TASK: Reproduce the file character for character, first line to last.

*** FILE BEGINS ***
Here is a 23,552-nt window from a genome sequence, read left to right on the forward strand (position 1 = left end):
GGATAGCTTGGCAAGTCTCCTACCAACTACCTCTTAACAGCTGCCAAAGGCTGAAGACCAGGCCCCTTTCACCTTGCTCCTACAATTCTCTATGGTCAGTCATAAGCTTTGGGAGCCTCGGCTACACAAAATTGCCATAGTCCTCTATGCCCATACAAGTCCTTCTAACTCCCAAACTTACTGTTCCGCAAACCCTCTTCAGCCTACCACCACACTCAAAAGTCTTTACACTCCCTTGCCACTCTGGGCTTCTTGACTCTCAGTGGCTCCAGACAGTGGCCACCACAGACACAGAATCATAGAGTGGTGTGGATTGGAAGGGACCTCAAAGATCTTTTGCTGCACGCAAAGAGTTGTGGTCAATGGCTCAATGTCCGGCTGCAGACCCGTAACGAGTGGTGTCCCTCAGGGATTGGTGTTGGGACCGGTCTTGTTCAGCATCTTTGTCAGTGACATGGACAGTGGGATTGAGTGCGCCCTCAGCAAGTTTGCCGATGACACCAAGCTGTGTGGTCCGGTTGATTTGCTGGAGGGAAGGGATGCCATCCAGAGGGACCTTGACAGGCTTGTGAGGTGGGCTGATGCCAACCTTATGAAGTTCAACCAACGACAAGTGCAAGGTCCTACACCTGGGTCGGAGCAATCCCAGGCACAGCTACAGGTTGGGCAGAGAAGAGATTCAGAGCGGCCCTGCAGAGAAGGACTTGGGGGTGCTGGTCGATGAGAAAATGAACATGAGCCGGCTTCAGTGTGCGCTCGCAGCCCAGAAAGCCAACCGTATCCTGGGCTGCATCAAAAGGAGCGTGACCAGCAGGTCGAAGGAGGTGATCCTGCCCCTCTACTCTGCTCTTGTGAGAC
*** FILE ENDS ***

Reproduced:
Here is a 23,552-nt window from a genome sequence, read left to right on the forward strand (position 1 = left end):
GGATAGCTTGGCAAGTCTCCTACCAACTACCTCTTAACAGCTGCCAAAGGCTGAAGACCAGGCCCCTTTCACCTTGCTCCTACAATTCTCTATGGTCAGTCATAAGCTTTGGGAGCCTCGGCTACACAAAATTGCCATAGTCCTCTATGCCCATACAAGTCCTTCTAACTCCCAAACTTACTGTTCCGCAAACCCTCTTCAGCCTACCACCACACTCAAAAGTCTTTACACTCCCTTGCCACTCTGGGCTTCTTGACTCTCAGTGGCTCCAGACAGTGGCCACCACAGACACAGAATCATAGAGTGGTGTGGATTGGAAGGGACCTCAAAGATCTTTTGCTGCACGCAAAGAGTTGTGGTCAATGGCTCAATGTCCGGCTGCAGACCCGTAACGAGTGGTGTCCCTCAGGGATTGGTGTTGGGACCGGTCTTGTTCAGCATCTTTGTCAGTGACATGGACAGTGGGATTGAGTGCGCCCTCAGCAAGTTTGCCGATGACACCAAGCTGTGTGGTCCGGTTGATTTGCTGGAGGGAAGGGATGCCATCCAGAGGGACCTTGACAGGCTTGTGAGGTGGGCTGATGCCAACCTTATGAAGTTCAACCAACGACAAGTGCAAGGTCCTACACCTGGGTCGGAGCAATCCCAGGCACAGCTACAGGTTGGGCAGAGAAGAGATTCAGAGCGGCCCTGCAGAGAAGGACTTGGGGGTGCTGGTCGATGAGAAAATGAACATGAGCCGGCTTCAGTGTGCGCTCGCAGCCCAGAAAGCCAACCGTATCCTGGGCTGCATCAAAAGGAGCGTGACCAGCAGGTCGAAGGAGGTGATCCTGCCCCTCTACTCTGCTCTTGTGAGAC